Sexual Harassment

“Boys in the Breakroom”

“Boys in the Breakroom”

New York State legislators are taking action to prevent sexual harassment in the workplace. Stay compliant with Impact Interactive’s training programs, designed specifically to address this issue and facilitate positive change in your organization. Our unique theatre-based approach goes beyond definitions and policies by providing a window into the complex attitudes, values, and behaviors that can contribute to a toxic culture. Our programs make space for honest dialogue, foster empathy, and help create professional environments where everyone feels respected and can do their best work.

A typical program includes interactive activities, small group discussion, a scripted, interactive scene (see scene descriptions below), and addresses the following questions:

  • What is sexual harassment? How is Quid Pro Quo different from Hostile Environment?

  • What kinds of behaviors may be considered unlawful?

  • What kind of attitudes and values contribute to a work environment where sexual harassment is acceptable?

  • Why are some victims afraid to speak up?

  • What are the consequences of sexual harassment in the workplace?

  • What are your organization’s policies around sexual harassment and where can you go for more information or to report an incident?  

  • What is your responsibility as a supervisor or manager?

  • What are your rights as an employee?

  • What can you do to create a workplace environment where everyone feels respected and can do their best work?


”Boys in the Breakroom”
Claire is doing some work in the company break room when Mike starts sharing graphic details about a weekend bachelor party with Ben. Claire is clearly uncomfortable, but as a relatively new employee, she is afraid to make waves. When Tony enters, Claire is hopeful for an ally.  But Tony doesn’t like conflict and has his own concerns about confronting his colleagues. As the graphic details escalate, Claire finally reaches her breaking point and leaves the room. Stressed and upset, Claire confesses to Lynette that the pervasive sexual talk around the office has been interfering with her ability to get her work done. But when Claire expresses a desire to talk to management, Lynette warns her that any attempt to speak up would “end badly,” and Claire is left feeling confused and trapped.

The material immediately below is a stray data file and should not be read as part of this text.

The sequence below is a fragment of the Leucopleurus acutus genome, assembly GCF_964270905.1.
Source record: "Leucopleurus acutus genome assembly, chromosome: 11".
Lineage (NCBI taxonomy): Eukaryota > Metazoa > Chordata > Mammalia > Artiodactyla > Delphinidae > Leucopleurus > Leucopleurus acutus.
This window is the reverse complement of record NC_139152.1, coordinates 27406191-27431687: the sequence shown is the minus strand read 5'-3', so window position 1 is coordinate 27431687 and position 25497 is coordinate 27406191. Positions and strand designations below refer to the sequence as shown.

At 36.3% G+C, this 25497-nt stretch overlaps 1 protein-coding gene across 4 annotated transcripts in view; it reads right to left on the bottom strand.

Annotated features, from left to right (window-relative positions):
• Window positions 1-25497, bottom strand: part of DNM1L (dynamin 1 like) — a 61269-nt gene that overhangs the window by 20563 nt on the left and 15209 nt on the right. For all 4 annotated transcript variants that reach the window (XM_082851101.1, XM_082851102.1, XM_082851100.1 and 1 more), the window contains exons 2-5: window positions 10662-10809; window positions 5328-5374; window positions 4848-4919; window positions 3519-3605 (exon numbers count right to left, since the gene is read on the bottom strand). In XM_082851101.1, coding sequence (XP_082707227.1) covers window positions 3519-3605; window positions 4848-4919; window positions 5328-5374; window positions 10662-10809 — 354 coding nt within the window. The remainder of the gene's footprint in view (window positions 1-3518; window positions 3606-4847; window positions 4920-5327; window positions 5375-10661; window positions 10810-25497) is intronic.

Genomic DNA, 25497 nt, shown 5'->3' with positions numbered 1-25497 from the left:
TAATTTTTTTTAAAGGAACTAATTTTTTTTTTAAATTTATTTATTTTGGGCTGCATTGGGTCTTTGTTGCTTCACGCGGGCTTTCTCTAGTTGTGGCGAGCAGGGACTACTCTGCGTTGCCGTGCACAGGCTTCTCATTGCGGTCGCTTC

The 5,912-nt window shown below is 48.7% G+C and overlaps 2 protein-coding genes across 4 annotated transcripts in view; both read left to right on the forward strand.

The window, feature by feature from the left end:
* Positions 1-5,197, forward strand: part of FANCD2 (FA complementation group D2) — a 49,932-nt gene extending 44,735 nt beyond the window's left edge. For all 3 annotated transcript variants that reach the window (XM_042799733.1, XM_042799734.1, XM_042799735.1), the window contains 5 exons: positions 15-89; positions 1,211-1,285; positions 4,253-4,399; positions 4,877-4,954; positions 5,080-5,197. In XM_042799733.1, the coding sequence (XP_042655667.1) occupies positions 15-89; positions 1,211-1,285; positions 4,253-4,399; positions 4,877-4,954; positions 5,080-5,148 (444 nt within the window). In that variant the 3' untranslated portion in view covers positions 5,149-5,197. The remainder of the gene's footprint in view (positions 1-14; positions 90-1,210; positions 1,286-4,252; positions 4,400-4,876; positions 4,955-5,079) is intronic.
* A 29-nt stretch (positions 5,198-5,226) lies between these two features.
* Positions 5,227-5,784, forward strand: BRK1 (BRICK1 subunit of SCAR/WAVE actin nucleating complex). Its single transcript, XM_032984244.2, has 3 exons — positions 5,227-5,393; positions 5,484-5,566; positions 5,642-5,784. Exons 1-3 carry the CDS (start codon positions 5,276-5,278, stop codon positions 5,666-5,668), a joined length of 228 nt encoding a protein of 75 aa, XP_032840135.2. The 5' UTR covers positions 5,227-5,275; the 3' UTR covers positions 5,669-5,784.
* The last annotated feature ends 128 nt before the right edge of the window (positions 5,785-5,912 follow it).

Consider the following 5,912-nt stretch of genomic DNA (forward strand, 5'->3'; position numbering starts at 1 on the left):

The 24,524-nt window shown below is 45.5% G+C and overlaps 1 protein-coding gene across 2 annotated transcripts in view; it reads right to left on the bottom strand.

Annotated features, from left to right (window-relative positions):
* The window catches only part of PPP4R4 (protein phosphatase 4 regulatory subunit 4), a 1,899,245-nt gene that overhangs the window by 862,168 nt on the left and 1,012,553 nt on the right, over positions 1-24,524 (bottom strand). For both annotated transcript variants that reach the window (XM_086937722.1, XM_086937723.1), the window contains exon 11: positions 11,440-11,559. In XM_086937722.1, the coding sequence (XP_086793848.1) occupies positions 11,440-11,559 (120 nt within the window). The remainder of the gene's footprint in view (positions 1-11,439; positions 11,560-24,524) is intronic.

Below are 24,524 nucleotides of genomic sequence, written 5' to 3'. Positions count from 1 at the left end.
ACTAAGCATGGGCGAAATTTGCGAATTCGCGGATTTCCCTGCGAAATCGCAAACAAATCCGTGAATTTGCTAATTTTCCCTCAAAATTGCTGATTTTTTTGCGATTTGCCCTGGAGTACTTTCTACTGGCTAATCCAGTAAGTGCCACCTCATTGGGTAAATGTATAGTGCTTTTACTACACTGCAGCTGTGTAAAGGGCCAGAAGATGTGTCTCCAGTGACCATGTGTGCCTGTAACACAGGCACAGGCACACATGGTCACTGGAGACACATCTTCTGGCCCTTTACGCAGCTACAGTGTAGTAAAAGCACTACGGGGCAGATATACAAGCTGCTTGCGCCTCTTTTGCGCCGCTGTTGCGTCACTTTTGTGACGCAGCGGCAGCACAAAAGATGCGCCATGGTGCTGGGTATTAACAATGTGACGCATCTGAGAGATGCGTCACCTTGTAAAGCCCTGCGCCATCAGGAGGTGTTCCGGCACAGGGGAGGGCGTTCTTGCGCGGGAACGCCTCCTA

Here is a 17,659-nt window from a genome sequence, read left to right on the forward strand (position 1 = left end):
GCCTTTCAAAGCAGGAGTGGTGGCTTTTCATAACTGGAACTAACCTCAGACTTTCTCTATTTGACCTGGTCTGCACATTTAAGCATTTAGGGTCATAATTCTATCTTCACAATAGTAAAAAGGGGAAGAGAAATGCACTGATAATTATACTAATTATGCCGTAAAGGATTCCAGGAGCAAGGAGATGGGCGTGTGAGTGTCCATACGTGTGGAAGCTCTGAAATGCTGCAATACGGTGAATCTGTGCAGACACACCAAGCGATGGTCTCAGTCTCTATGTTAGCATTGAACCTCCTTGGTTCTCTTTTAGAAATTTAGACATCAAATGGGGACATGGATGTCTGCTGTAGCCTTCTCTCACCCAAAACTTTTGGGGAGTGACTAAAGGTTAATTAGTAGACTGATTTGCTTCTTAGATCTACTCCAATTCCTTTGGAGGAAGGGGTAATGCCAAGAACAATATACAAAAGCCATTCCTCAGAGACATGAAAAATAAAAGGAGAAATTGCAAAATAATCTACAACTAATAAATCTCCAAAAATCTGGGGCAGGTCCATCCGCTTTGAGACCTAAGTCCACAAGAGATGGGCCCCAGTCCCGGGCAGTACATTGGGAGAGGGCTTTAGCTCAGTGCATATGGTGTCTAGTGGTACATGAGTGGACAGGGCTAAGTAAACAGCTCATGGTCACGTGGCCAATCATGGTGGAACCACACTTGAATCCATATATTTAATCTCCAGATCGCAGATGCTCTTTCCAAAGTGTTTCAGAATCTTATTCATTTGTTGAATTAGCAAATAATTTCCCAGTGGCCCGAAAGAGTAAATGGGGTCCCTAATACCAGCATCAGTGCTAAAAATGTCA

“Boys in the Park House”
Cassie is a reliable and hard working new Park Worker, but her Crew Chief, Ben’s incessant flirting and unwanted attention is making it increasingly difficult for her to concentrate on her work. To make matters worse, Ben’s supervisor, Mike, not only allows it, but sometimes even contributes with inappropriate comments of his own. Tony, a new Crew Chief, is uncomfortable with the harassment, but does not want to get caught up in an investigation and fears backlash from the boys if he speaks up. 

One afternoon, when Cassie takes her break in the park house, Ben’s behavior brings her to the breaking point, and she finally storms out.  Stressed and upset, she confesses to Luisa, another Park Worker, that the harassment she’s been enduring is interfering with her ability to get her work done. But when Cassie shares her desire to go to management, Luisa warns her that any attempt to speak up would “end badly,” and Cassie is left feeling confused, alone, and trapped.   

“Caught in the Culture”
Becky, a young graphic artist, is thrilled when her supervisor selects her for a special project. Not only will she be working with one of the company’s biggest clients, but the project will allow her to branch into web design, which is her real passion. Her excitement wanes, however, when she finds out she will be working on a two-person team with Jake, a senior account manager whose flirtatious attention makes her feel uneasy. Becky apprehensively agrees to the project, but when Jake’s comments and actions blur the line between business and pleasure, she finds herself increasingly anxious and unable to concentrate. After seeking advice from a colleague, who warns her against contacting HR, Becky is faced with a difficult decision — should she endure Jake’s behavior to protect her career, or speak up and risk the consequences?